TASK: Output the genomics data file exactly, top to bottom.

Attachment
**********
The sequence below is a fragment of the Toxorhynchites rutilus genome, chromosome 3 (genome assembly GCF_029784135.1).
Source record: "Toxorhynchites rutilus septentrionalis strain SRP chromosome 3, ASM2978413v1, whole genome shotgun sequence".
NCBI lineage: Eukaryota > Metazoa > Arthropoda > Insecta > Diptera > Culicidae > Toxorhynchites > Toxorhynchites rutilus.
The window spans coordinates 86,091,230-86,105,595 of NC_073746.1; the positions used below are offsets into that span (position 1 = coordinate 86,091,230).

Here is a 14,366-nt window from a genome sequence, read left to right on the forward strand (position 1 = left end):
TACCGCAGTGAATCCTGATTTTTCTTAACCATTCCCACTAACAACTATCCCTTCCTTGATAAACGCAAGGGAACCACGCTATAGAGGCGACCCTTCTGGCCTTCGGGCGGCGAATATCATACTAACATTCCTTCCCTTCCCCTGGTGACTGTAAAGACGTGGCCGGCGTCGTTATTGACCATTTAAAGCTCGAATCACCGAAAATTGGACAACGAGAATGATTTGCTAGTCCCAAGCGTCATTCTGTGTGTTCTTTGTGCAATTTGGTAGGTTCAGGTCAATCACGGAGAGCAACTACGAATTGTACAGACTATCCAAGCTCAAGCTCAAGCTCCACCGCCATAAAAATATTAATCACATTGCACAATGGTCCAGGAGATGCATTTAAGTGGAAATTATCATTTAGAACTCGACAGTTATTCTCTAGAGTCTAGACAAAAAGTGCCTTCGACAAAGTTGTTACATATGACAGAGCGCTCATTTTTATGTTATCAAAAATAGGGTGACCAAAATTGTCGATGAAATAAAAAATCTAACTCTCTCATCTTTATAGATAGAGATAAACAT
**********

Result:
The sequence below is a fragment of the Toxorhynchites rutilus genome, chromosome 3 (genome assembly GCF_029784135.1).
Source record: "Toxorhynchites rutilus septentrionalis strain SRP chromosome 3, ASM2978413v1, whole genome shotgun sequence".
NCBI lineage: Eukaryota > Metazoa > Arthropoda > Insecta > Diptera > Culicidae > Toxorhynchites > Toxorhynchites rutilus.
The window spans coordinates 86,091,230-86,105,595 of NC_073746.1; the positions used below are offsets into that span (position 1 = coordinate 86,091,230).

Here is a 14,366-nt window from a genome sequence, read left to right on the forward strand (position 1 = left end):
TACCGCAGTGAATCCTGATTTTTCTTAACCATTCCCACTAACAACTATCCCTTCCTTGATAAACGCAAGGGAACCACGCTATAGAGGCGACCCTTCTGGCCTTCGGGCGGCGAATATCATACTAACATTCCTTCCCTTCCCCTGGTGACTGTAAAGACGTGGCCGGCGTCGTTATTGACCATTTAAAGCTCGAATCACCGAAAATTGGACAACGAGAATGATTTGCTAGTCCCAAGCGTCATTCTGTGTGTTCTTTGTGCAATTTGGTAGGTTCAGGTCAATCACGGAGAGCAACTACGAATTGTACAGACTATCCAAGCTCAAGCTCAAGCTCCACCGCCATAAAAATATTAATCACATTGCACAATGGTCCAGGAGATGCATTTAAGTGGAAATTATCATTTAGAACTCGACAGTTATTCTCTAGAGTCTAGACAAAAAGTGCCTTCGACAAAGTTGTTACATATGACAGAGCGCTCATTTTTATGTTATCAAAAATAGGGTGACCAAAATTGTCGATGAAATAAAAAATCTAACTCTCTCATCTTTATAGATAGAGATAAACAT